Thursday, October 04, 2007

Papers, Please... I Vould Like To Zee Yer Papers

So, I ran to our friendly neighborhood Super Target last night to grab our son some new socks (his feet are massive now and eating through his old socks like they are make of acid... the feet, not the socks) as well as pick up some groceries. Does it make me less hip to admit that I have a strange, secret crush on Target and all their supposedly low prices? I say "supposedly," because groceries seem to cost more at Target than any other place on earth, unless you're buying pods for my ridiculously pretentious and complicated coffee maker. On the one hand, I just know they're screwing me with their prices, but their commercials are all shiny and have lots of stuff spinning around and they keep saying they'll save me money, so I believe them.

Sigh.

In many respects, Target is a lot like a politician. If Target runs for president in 2008, expect a landslide vote, then a raise in taxes all while sweater clad twenty-somethings smile and wave and dance with new appliances. Seriously.

Anyway, this post isn't about Target's bait and switch tactics. No, this post is about cold medicine.

Denver Mom wasn't feeling well and asked that I get her some "Advil Nighttime." After ten minutes spent looking for it in the cold medicine aisle, I determined that it doesn't actually exist, so I grabbed "Advil Cold & Sinus." Or, I thought I was grabbing Advil Cold & Sinus. In reality, I was grabbing a little plastic card, which told me I had to go up to the pharmacy desk if I actually wanted medicine. Then, the pharmacist asked to see my ID, then scanned it, and made me pay for the cold medicine right there, even though I had a whole cart of groceries I was going to be paying for shortly. I even asked the guy, "This isn't a prescription. This is just normal cold medicine, right?" The look I got, in response, was a combination of annoyance and shock.

What's going on here? It's not like the medicine was expensive ($4.85). I literally had an easier time getting codeine when I had pneumonia. Is there some rash of crazy teenagers getting hopped up on decongestant?

6 comments:

Sandy said...

It is federal law now that any OTC meds with ephedrin or psuedoephidrine (sp?) have to be bought at the pharmacy and they have to keep a record of how buys what and how many. It is supposed to keep people who make Meth from buying so many cold products to make their Meth with.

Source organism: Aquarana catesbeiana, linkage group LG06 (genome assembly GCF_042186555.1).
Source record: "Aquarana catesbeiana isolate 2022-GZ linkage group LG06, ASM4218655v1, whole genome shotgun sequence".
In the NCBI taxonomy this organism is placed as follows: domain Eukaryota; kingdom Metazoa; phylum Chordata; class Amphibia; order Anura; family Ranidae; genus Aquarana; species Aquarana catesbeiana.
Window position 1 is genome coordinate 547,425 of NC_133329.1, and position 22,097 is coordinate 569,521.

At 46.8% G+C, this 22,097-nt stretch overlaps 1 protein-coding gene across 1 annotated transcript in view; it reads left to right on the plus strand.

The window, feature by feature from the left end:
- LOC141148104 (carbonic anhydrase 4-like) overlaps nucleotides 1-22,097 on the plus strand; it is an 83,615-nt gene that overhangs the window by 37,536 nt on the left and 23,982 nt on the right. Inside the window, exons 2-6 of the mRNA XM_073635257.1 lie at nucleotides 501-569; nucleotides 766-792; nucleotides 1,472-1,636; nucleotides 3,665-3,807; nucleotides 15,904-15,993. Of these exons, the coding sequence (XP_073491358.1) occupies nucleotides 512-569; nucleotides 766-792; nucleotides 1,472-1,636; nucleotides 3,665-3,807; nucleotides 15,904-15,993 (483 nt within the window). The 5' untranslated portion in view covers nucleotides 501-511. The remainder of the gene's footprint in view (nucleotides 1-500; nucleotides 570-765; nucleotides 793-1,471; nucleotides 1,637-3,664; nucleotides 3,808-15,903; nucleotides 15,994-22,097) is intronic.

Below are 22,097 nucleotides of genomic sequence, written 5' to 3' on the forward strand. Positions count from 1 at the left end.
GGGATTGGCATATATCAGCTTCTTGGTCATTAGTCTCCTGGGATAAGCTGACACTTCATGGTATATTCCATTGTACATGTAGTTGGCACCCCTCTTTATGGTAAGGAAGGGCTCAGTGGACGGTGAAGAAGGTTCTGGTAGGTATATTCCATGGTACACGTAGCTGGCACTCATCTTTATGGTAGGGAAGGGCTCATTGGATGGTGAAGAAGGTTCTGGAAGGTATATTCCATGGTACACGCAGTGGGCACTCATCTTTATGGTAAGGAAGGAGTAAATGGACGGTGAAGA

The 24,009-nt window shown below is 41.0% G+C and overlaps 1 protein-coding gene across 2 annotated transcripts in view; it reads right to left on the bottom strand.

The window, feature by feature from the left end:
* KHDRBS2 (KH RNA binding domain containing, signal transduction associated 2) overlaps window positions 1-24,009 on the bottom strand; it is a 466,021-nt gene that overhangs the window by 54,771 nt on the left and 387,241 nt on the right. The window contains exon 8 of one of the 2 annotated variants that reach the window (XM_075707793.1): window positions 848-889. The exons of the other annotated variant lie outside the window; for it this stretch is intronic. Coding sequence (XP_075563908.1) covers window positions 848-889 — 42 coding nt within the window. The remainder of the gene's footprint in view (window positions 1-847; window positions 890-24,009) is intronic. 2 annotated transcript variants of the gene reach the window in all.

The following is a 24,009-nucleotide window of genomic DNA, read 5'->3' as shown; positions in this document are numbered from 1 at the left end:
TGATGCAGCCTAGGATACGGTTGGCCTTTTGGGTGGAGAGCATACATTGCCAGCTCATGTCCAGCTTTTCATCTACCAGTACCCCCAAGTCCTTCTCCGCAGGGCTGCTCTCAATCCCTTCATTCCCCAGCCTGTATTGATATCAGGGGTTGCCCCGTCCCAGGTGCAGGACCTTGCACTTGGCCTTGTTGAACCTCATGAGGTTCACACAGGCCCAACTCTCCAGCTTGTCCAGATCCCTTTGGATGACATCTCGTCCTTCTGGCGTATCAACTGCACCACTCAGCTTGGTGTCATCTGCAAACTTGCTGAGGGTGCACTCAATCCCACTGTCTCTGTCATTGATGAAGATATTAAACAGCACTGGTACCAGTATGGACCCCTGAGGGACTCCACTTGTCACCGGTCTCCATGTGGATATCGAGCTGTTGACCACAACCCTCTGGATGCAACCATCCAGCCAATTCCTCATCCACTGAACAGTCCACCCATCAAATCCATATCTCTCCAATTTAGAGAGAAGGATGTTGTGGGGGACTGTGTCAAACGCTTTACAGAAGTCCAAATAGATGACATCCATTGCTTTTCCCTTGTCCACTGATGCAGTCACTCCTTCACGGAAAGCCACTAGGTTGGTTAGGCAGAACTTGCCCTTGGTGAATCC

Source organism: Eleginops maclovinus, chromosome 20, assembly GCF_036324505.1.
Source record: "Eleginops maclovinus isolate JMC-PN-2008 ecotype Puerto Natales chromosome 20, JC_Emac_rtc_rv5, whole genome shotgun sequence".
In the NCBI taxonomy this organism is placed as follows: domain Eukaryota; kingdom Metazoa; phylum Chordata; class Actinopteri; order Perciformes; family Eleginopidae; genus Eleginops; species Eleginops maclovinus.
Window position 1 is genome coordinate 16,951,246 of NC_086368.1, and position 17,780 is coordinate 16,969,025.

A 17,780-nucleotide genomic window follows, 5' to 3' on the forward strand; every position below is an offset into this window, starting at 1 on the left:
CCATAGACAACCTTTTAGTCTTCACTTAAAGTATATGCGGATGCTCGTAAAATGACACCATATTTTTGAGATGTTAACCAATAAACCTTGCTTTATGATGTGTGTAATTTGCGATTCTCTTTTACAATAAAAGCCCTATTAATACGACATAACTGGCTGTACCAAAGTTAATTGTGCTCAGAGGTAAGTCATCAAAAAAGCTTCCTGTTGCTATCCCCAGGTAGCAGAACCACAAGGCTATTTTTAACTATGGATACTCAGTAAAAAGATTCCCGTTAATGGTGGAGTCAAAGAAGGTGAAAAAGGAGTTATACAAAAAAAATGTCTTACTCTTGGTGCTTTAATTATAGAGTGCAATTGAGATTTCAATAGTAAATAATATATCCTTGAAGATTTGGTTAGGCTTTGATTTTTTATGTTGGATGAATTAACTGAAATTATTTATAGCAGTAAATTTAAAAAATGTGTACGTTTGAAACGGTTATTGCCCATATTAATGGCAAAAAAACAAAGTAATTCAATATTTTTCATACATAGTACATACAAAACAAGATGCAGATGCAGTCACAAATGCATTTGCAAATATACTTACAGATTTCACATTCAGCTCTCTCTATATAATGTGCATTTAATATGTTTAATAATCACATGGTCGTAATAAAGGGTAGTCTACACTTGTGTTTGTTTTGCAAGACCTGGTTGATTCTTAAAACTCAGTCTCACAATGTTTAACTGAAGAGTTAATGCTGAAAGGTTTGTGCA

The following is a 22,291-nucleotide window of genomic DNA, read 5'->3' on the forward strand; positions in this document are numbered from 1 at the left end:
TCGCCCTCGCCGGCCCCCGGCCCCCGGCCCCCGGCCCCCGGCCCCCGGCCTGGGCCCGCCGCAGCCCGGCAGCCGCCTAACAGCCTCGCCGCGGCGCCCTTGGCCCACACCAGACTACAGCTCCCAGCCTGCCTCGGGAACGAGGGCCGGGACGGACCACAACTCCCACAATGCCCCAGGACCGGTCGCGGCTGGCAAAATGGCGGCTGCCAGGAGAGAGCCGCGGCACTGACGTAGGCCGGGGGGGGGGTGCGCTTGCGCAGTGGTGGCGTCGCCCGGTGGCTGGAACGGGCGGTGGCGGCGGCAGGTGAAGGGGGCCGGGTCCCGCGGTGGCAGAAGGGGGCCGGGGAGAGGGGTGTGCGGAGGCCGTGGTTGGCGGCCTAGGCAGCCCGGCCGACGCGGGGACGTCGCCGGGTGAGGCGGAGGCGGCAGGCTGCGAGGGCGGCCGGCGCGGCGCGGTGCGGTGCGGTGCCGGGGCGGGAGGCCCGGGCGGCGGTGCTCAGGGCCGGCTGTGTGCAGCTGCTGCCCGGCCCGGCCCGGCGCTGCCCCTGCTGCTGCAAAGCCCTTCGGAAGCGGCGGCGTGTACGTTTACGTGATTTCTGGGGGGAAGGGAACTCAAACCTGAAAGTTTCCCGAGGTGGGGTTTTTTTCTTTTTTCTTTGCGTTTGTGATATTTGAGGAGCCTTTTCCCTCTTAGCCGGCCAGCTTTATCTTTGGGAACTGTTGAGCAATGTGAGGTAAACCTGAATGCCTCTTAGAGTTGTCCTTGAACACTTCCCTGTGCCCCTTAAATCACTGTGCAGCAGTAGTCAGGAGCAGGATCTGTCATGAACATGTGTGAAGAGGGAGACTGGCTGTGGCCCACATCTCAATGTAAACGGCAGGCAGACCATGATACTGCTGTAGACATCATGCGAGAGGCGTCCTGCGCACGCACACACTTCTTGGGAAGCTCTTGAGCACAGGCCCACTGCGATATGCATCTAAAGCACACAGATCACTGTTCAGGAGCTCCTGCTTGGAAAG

Just wait...if you need a kids cold medicine you may not be able to find the one that works so well because A. they switched the formula to another decongestant that Meth users don't want ro B. the store doesn't carry it anymore (like Walmart and regular Pedia Care).

AND...since you can only get these meds at a pharmacy you are screwed if you can't find a 24hr pharmacy in the middle of the night of your kid gets sick after usual store hours. :-(

AND you can't stock up on it either as that sends up a red flag and have people come investigate you...

I understand it...but it is a pain when you have a sick child and the only thing that helps is the old formulas that some stores don't bother to carry anymore...

p-man said...

Buy it online from a pharmacy in Manitoba.

nonlineargirl said...

Seems like all the politicians here (Oregon) can talk about is meth meth meth. With all that rural/frontier space in CO I'd think your pols would be going on about it too.

Dad Stuff said...

I work at a pharmacy and it has been a pain for almost 2 years. I'm not even sure if it is doing any good combating meth.
I hope it is.

aimee / greeblemonkey said...

All I know is that law is a PAIN IN MY ARSE!!! My sinus infection, allergy ridden arse!!! ;)

And P.S. I love Target too. But you are soooo right about the prices. Who cares though? I refuse to go to WalMart.

Lainey-Paney said...

As a matter of fact, there are a bunch of teens trying to get hopped up on cold medicine.

I work in an ER. Teens are trying all kinds of stuff, and OD'ing on OTC meds. Yes, taking too much of some of those OTC meds can kill you.

and....the ingredients used in a lot of OTC cold medicines are also used in making meth. Meth is....a huuuuuuuuuuuuge problem for this country, and it's a growing problem.